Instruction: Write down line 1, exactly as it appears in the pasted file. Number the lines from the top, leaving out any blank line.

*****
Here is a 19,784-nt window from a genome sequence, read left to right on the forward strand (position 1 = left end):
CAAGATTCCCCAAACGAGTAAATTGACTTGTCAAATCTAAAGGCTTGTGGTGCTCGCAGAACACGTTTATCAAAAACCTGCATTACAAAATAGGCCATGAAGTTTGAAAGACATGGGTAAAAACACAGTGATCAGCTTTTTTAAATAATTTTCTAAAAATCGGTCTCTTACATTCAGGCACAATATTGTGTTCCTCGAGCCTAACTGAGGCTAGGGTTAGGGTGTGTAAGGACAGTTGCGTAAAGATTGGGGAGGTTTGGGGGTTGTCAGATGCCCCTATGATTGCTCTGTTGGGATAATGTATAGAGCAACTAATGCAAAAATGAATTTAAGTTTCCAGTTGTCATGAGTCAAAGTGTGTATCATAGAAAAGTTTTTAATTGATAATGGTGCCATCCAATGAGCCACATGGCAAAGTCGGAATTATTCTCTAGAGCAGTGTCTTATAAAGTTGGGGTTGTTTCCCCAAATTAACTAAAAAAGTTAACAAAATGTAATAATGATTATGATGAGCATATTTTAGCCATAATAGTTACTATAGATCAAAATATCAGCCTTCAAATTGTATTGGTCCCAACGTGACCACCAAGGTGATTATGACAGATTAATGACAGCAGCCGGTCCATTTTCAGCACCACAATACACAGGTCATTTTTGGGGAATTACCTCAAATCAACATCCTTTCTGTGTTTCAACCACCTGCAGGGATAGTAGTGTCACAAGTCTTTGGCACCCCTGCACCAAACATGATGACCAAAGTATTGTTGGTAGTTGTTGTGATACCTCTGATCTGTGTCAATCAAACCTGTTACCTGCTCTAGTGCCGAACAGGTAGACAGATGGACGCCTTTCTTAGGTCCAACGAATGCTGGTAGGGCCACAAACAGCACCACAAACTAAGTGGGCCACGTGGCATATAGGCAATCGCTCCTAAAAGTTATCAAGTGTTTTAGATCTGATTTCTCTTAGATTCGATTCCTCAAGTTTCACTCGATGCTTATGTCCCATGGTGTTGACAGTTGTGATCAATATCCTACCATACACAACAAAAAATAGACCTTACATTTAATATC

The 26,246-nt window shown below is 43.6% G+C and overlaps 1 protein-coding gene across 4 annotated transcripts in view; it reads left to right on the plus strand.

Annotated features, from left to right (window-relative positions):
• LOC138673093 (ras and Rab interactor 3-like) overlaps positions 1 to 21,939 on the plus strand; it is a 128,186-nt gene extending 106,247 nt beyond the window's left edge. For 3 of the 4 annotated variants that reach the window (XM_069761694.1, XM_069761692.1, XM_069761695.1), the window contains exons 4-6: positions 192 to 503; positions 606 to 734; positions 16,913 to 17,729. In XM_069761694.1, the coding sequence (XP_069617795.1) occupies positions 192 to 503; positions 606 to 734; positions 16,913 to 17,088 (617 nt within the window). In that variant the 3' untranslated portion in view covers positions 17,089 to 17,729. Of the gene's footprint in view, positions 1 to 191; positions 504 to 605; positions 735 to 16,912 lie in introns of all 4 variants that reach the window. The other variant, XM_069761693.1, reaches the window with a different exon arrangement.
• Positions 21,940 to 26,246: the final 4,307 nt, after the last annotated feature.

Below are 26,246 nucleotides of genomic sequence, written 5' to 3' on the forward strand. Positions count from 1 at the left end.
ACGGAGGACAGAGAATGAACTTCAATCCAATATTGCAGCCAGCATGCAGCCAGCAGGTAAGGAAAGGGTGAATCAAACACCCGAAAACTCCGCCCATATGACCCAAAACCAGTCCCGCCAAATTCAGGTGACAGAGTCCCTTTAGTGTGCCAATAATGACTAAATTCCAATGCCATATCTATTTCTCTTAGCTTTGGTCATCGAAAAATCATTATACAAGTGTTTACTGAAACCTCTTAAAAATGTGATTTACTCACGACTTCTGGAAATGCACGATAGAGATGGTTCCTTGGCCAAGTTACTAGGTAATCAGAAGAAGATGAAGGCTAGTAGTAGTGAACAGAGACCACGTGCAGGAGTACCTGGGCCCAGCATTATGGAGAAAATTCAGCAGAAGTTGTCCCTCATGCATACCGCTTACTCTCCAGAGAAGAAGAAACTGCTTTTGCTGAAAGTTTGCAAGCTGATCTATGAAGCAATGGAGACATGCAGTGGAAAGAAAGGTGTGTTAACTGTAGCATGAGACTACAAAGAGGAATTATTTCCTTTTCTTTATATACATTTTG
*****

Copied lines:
Here is a 19,784-nt window from a genome sequence, read left to right on the forward strand (position 1 = left end):